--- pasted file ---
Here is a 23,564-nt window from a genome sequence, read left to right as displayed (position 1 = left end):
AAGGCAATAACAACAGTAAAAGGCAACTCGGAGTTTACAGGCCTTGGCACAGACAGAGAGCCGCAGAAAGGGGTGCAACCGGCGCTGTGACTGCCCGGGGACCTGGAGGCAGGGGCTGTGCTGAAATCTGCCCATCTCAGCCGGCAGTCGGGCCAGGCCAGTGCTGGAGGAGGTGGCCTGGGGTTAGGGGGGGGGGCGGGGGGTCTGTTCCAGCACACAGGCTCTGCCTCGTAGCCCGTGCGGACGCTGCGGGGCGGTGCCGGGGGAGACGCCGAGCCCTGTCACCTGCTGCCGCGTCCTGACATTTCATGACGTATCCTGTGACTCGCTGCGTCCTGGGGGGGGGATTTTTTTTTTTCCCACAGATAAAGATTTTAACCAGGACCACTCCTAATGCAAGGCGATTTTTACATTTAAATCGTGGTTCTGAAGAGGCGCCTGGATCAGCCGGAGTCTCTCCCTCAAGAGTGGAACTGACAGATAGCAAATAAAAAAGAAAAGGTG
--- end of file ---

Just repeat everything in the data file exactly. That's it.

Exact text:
Here is a 23,564-nt window from a genome sequence, read left to right as displayed (position 1 = left end):
AAGGCAATAACAACAGTAAAAGGCAACTCGGAGTTTACAGGCCTTGGCACAGACAGAGAGCCGCAGAAAGGGGTGCAACCGGCGCTGTGACTGCCCGGGGACCTGGAGGCAGGGGCTGTGCTGAAATCTGCCCATCTCAGCCGGCAGTCGGGCCAGGCCAGTGCTGGAGGAGGTGGCCTGGGGTTAGGGGGGGGGGCGGGGGGTCTGTTCCAGCACACAGGCTCTGCCTCGTAGCCCGTGCGGACGCTGCGGGGCGGTGCCGGGGGAGACGCCGAGCCCTGTCACCTGCTGCCGCGTCCTGACATTTCATGACGTATCCTGTGACTCGCTGCGTCCTGGGGGGGGGATTTTTTTTTTTCCCACAGATAAAGATTTTAACCAGGACCACTCCTAATGCAAGGCGATTTTTACATTTAAATCGTGGTTCTGAAGAGGCGCCTGGATCAGCCGGAGTCTCTCCCTCAAGAGTGGAACTGACAGATAGCAAATAAAAAAGAAAAGGTG